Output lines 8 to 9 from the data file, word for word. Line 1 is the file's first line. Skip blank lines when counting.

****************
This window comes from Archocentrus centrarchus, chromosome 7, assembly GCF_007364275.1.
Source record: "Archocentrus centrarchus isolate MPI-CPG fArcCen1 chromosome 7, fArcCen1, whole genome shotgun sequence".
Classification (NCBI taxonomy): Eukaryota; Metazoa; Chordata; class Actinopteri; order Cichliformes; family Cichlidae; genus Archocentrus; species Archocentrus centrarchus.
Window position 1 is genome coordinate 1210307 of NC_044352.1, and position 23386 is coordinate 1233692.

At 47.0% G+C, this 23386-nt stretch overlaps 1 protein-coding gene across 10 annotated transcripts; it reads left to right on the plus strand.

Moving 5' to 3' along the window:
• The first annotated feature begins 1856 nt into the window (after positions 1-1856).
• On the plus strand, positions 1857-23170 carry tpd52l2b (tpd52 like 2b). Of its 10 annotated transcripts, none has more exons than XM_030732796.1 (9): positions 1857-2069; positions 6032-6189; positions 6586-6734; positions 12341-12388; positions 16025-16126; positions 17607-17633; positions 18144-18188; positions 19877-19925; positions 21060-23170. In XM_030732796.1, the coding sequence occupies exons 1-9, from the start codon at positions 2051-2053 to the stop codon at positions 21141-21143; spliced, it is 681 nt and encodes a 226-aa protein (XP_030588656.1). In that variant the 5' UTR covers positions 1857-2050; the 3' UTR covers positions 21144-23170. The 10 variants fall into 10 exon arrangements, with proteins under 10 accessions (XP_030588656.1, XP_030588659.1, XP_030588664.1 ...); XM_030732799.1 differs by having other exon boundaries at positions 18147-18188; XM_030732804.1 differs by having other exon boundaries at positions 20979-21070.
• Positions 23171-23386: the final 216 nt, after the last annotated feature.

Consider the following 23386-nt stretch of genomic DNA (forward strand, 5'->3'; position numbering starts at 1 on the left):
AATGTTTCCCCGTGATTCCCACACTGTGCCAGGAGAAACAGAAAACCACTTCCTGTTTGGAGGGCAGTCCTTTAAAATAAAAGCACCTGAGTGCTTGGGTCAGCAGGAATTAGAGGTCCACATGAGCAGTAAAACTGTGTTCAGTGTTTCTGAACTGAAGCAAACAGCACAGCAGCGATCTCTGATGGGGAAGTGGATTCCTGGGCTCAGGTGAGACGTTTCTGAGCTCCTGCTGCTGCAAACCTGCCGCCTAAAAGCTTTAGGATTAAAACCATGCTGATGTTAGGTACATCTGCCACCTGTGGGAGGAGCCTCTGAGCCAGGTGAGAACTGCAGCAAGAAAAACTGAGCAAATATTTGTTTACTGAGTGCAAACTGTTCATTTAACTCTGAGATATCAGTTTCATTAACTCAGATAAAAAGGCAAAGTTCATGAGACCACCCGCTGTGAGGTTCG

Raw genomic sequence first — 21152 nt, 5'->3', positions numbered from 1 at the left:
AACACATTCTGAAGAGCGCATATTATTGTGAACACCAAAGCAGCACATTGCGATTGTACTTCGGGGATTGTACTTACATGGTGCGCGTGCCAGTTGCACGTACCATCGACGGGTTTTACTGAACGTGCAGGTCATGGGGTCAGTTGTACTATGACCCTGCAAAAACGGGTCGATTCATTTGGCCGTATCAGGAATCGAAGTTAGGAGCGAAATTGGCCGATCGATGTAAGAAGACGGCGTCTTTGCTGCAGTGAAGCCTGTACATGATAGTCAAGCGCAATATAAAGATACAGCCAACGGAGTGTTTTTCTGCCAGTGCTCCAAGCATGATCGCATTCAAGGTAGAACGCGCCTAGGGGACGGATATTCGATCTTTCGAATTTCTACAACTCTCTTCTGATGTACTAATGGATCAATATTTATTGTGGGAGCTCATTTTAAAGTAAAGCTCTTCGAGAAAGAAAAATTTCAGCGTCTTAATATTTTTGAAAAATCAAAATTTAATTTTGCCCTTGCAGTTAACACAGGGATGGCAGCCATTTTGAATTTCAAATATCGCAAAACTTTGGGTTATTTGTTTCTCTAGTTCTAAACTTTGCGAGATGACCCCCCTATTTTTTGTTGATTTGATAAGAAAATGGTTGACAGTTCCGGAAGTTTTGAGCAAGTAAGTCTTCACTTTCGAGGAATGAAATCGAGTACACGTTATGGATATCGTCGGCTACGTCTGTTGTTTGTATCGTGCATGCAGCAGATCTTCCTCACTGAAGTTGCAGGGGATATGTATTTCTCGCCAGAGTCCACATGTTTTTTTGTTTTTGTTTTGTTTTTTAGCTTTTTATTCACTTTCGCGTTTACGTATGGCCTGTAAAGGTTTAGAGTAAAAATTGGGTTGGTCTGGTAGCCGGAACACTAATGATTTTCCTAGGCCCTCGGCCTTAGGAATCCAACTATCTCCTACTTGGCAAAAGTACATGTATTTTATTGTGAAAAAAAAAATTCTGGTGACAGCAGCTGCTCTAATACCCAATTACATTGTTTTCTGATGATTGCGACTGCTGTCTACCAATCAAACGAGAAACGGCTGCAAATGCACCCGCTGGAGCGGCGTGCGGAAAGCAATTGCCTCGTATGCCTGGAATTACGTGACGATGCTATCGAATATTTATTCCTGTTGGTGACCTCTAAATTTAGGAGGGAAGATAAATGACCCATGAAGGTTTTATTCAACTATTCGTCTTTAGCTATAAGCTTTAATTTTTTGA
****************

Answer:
• On the plus strand, positions 1857-23170 carry tpd52l2b (tpd52 like 2b). Of its 10 annotated transcripts, none has more exons than XM_030732796.1 (9): positions 1857-2069; positions 6032-6189; positions 6586-6734; positions 12341-12388; positions 16025-16126; positions 17607-17633; positions 18144-18188; positions 19877-19925; positions 21060-23170. In XM_030732796.1, the coding sequence occupies exons 1-9, from the start codon at positions 2051-2053 to the stop codon at positions 21141-21143; spliced, it is 681 nt and encodes a 226-aa protein (XP_030588656.1). In that variant the 5' UTR covers positions 1857-2050; the 3' UTR covers positions 21144-23170. The 10 variants fall into 10 exon arrangements, with proteins under 10 accessions (XP_030588656.1, XP_030588659.1, XP_030588664.1 ...); XM_030732799.1 differs by having other exon boundaries at positions 18147-18188; XM_030732804.1 differs by having other exon boundaries at positions 20979-21070.
• Positions 23171-23386: the final 216 nt, after the last annotated feature.